My favourite hour of the day is early morning, before the rest of the house awakens, sitting beside our French doors looking out into the garden as the sun rises, with a pot of tea.

There’s something sacred about tea brewed in a pot and drunk from a beautiful cup.

I like to take a moment to pause, to look at the garden, appreciating my roses at whatever stage of growth they’re in and feeling the warm sunshine on my face.  It’s often sunny first thing – today is no exception.

But this morning brought extra delight in the form of several little birds.

Last year my husband fixed a bird box to the wall – the birds took no notice.  We wondered if we’d put it in the wrong place, that it was too close to the window and us scary humans.

But this morning I sat and watched three little blue tits checking it out.  Looking inside, wondering whether it would be a suitable, safe place to build a nest.

At first, they just poked their little heads inside as I looked on wondering if they dared venture in.

Then I watched as one tiny little blue tit hopped inside –spent a few moments there before it came out and flew off.  It then returned a minute later and hopped in again.

I don’t know whether it will choose our bird box to next – I hope it does, I’m excited to find out – but I’m not attached to any outcome.

For me this morning it was a great reminder of trust, patience and divine timing.

The bird box had been sat in our house on a messy shelf for several years.  It was untreated wood and we didn’t want to put it out in case is went rotten.  At the same time, we didn’t want to treat it in case the paint was bad for the birds.  So, because we were unsure, we did nothing.

Last year my husband decided it was time to put it up just as it was – if it went rotten, it went rotten, it was not serving anyone sat on a shelf (ah what rich teachings are in that sentence alone).

A year on (maybe more) and the birds are taking an interest.

For a few moments I watched in awe and utter delight at the three beautiful little birds checking it out.  They warmed my heart and soul.  Maybe it’s warming yours as you read my words.

And in those few moments I learnt something golden.

For much of my life, I lived through the lens of “what’s the point”?

  • What’s the point of cleaning the house, it will only get messy again?
  • What’s the point of weeding, they only grow back?
  • What’s the point of writing if no-one reads my words?

We live in a world where the norm is always to strive for something, where everything is a means to an end, where we’re constantly looking to the future when …­­­“this crisis will be over”, when … “our business will be successful”, when …“we retire” – whatever our future version of “better” or “more” is.

In doing so we miss out on all those magical moments that are happening all around us.

The blue tits have now gone – who knows if they’ll be back.  But whether they return or not – I can delight in those few minutes that warmed my heart.  Those moments where I imagined the freedom of flight and how awesome it must be to hop from branch to branch.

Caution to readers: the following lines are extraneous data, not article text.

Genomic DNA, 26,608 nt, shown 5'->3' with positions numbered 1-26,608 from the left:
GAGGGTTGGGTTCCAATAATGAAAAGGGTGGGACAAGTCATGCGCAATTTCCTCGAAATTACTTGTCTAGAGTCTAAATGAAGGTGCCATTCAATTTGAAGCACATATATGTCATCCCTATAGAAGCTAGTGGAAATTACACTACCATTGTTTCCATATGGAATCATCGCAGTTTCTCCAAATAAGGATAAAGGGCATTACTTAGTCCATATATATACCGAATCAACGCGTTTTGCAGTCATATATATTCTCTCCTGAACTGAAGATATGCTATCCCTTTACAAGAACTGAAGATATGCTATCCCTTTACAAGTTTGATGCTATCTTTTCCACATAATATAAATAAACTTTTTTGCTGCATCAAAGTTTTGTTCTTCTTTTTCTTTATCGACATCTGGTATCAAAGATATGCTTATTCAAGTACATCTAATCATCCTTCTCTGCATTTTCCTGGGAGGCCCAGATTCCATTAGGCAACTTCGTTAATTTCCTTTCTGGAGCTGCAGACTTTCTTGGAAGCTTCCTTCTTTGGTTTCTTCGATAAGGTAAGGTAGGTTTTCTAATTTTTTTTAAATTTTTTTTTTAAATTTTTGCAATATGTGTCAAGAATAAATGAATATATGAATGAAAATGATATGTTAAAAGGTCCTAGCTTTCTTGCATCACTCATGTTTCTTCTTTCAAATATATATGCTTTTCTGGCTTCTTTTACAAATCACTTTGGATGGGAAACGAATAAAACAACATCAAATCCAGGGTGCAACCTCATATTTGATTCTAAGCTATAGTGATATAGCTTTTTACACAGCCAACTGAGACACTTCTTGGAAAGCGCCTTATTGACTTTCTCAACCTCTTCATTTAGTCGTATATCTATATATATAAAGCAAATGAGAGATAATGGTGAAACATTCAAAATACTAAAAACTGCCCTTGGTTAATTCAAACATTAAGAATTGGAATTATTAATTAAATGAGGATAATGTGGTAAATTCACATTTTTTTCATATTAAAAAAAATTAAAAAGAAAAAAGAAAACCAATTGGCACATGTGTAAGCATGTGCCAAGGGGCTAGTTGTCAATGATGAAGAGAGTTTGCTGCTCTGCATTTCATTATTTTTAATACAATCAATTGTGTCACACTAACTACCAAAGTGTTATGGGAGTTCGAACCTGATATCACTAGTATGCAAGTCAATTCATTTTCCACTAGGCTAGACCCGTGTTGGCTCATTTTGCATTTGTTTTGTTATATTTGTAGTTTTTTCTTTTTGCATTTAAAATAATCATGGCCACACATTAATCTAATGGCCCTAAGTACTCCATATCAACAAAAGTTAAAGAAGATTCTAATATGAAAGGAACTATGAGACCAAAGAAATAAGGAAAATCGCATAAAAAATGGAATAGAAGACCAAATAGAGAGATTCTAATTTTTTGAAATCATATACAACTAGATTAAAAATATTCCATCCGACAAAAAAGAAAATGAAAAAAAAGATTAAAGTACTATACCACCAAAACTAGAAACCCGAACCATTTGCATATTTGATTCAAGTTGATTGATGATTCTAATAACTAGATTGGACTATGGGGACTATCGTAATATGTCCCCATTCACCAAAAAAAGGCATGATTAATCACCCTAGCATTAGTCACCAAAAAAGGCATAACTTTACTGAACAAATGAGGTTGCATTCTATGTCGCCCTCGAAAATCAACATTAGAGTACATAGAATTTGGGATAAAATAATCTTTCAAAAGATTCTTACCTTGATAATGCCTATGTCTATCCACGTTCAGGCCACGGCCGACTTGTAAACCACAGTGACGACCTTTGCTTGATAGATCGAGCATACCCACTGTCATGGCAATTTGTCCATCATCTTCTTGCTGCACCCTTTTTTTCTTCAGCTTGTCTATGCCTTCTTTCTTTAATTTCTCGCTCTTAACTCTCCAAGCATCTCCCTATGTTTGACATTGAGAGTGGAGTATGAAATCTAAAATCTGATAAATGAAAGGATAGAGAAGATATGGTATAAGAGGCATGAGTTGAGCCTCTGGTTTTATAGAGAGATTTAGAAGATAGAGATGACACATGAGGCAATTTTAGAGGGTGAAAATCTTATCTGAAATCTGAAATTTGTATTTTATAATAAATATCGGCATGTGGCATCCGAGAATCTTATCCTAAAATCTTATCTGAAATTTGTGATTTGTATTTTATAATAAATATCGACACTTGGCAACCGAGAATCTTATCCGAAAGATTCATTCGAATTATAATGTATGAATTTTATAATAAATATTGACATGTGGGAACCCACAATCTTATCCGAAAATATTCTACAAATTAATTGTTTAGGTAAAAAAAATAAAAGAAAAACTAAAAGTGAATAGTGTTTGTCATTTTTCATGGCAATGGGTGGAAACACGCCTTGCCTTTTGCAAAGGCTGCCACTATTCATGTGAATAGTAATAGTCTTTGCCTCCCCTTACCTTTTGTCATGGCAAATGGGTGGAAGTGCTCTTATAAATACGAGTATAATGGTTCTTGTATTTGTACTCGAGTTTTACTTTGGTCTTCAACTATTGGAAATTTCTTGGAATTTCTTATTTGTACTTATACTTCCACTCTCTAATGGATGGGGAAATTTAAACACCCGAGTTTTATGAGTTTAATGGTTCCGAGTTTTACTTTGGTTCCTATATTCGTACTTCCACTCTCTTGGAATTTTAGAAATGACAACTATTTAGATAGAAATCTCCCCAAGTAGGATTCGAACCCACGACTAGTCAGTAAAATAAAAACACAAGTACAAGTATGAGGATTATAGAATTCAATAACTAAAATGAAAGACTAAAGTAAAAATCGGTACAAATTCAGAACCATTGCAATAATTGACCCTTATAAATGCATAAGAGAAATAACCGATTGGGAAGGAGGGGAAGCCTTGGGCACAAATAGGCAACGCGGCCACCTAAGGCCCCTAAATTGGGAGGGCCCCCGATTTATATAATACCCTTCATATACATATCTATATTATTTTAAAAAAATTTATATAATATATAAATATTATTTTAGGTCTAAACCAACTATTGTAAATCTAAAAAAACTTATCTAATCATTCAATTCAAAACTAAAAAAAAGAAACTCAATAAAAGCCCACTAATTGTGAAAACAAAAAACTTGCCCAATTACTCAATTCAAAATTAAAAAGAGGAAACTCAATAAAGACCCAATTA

Instead of looking at the rose beds thinking “I must weed them”, or at the rose bushes thinking “I must prune them”, or the trampoline and thinking “it spoils the view”; I looked in appreciation at the freshly mown grass and remember the torrential rain of a few years ago and my daughter squealing in delight bouncing on the trampoline.

I was present with the morning, writing to you.  Not what I intended sharing, nor what I had planned, but honouring what my heart was witnessing.

It feels so differing simply being with me and my writing, and sharing what I see instead of my usual struggle, wondering whether my writing’s appropriate, whether you’ll like it, whether it will move my business forward.  Let’s face it – who cares about a couple of blue tits choosing a nest?  Birds are everywhere – they’re nothing special.

But they’re special to me.

And they’re special to everyone who feels a connection with nature.

I feel so much love and joy as I witness them going about their day.

And that’s what I was moved to share today – how I feel in the simplicity of everyday life.

I don’t believe we have a choice in how we feel.

Nor do I believe our thoughts create our feelings.

I believe it’s the other way around.

I believe we feel, and then attach meaning to how we feel.

Once we strip away all attachment, meaning and judgement to our feelings, then we simply experience life.

Life is rich, life is sad, it is beautiful, poignant, delightful, heart breaking, painful, warming, nourishing.

I could fill this page – who knows maybe I could fill a whole book with descriptions of feelings.

Indeed, when we let go of attaching meaning to feelings, we realise we feel a whole lot more than we can describe.  So often there are no words to how we feel.

Feeling and being is enough.

That is the point of life.

I would love for every human on this planet to experience being.

To let go of the voices in our head, to let go of attachment to how we believe life should be, to let go our wounds and simply experience the beauty of being alive

Life is magical when we simply live it.